And one of the big challenges, of course, they came from doing it in a TV studio, is to have it set up right as a live venue but also having a good layout for TV which can sometimes get in the way of each other. So you had to set up lighting for this widely varying seating capacity and light for both live audience and TV cameras which don’t see lighting exactly the same way as good ol' people eyes do. So what was the biggest challenge you had on this?
Well, the biggest challenge was the non-technical one. How do we keep the look of this show while increasing the seating capacity? We had another complicating factor in here which is the stage height needed to vary between…about a foot off the ground to about 5ft. off the ground depending on how it was used. You will notice at Austin City Limits, the TV show, the camera is very much your point of view as an audience member and you’re often looking directly at the performer and that’s because the stage is about a foot off the floor in the taping configuration so, as you said we really needed to look at maintaining the audience sightlines obviously but we also needed to get the television lighting angles in there, have a workable trim for the electrics, have a follow spot position that could work at all seating capacities and accommodate the cameras and where they needed to be within the room. [Timestamp: 5:1]

Behind the Scenes at Austin City Limits, Part 1

Aug 17, 2011 4:01 PM, with Bennett Liles

And now I’ve heard the story both ways—is that the actual stage that was used before at KLRU?
It isn’t actually. Originally we were going to clad the top of it in the original material—someone could literally say, "I'm standing on the same place as Ralph Stanley"—but we discovered when we were getting down to the brass tacks of it that it wouldn’t have survived the change out so it’s the same size but it is actually not the same stage and it actually could go a little larger too. [Timestamp: 5:4]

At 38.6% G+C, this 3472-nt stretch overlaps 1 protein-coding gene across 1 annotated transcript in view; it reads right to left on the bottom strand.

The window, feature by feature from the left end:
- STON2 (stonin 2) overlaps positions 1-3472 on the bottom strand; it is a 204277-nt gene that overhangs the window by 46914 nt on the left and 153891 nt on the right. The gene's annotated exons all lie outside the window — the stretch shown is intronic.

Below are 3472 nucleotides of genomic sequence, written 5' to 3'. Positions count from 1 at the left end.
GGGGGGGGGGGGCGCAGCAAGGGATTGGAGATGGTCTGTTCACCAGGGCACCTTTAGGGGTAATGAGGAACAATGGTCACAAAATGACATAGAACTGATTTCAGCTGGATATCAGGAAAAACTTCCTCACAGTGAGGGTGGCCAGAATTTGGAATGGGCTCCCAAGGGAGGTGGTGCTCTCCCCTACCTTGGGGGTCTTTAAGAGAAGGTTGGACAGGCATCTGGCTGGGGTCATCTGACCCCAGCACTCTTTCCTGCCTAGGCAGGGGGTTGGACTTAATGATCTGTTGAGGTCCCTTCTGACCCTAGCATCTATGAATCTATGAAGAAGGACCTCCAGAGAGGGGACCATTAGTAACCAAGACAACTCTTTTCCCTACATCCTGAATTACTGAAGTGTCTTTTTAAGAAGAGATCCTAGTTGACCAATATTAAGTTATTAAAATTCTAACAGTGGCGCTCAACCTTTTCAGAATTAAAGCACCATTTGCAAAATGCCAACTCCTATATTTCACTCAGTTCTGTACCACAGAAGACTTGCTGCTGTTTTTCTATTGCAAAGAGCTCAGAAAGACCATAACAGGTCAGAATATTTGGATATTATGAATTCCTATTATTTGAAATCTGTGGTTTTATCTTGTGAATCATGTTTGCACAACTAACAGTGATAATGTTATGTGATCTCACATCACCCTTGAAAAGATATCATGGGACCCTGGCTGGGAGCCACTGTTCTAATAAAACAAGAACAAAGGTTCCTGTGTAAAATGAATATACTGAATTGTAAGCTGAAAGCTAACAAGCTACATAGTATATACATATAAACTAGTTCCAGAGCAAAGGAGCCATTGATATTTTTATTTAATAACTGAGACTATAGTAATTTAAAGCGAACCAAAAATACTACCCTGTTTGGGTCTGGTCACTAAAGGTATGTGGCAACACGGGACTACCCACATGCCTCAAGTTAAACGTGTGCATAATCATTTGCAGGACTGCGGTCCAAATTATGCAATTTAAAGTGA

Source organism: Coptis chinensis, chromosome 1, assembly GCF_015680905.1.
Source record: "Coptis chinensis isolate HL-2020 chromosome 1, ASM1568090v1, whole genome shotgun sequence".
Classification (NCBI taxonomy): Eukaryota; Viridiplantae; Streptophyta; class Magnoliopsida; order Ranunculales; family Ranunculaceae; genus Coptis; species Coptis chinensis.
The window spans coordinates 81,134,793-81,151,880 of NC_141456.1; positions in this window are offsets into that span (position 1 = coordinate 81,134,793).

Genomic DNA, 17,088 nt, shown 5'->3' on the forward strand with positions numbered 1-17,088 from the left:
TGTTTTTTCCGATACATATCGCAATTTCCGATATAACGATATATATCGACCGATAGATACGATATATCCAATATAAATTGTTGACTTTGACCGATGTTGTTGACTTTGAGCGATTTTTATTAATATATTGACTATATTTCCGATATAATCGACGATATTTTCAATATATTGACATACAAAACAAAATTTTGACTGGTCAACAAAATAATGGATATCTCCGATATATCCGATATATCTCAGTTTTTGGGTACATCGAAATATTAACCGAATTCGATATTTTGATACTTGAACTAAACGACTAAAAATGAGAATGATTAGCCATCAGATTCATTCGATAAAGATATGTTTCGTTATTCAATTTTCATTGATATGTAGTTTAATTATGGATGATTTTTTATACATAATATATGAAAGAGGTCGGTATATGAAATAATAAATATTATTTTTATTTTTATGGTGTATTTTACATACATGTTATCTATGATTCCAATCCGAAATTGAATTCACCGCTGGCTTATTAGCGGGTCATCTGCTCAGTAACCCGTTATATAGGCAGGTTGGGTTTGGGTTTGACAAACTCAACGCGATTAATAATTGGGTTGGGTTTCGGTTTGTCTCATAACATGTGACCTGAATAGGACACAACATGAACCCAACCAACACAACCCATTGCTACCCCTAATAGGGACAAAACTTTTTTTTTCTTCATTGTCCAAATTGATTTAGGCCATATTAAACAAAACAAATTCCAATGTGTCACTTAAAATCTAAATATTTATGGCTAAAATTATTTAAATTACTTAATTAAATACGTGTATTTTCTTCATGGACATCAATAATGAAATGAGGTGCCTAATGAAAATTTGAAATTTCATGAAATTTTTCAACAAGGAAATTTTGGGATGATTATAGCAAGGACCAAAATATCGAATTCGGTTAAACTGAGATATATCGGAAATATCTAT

Now as far as the mechanics and everything, is there anything that you had to install there to make lighting work for a very small audience and then be able to easily re-do it for a much larger audience? Does the TV configuration change at all for different seating layouts?
They have this flexibility to really put a camera wherever they need. We concentrate on making sure they have the same camera positions as what they were used to available to them so that means in essence, two handheld cameras, two pedestal cameras and two cameras on two cranes. The old Austin City Limits venue had a rather enormous crane in there that they inherited from, I believe the Wizard of Oz but, physically, we couldn’t get it out of that building and into this one so they went for a slightly more modern, smaller, jet crane and on top of that because we didn’t have the larger crane we introduced a robotic camera that rides along the mezzanine front so that they can get that…especially that opening iconic shot where you’re coming in from behind the trees on the hilltop outside of Austin and that reveals the audience standing there in front of the stage and the band ready to perform. That’s now done by a robotic camera. [Timestamp: 6:54]

And everybody expects to see that same look so that every move you make on that set you have to go back and reference, “Are people going to be used to seeing this, this way or is this going to change the traditional look of the show?’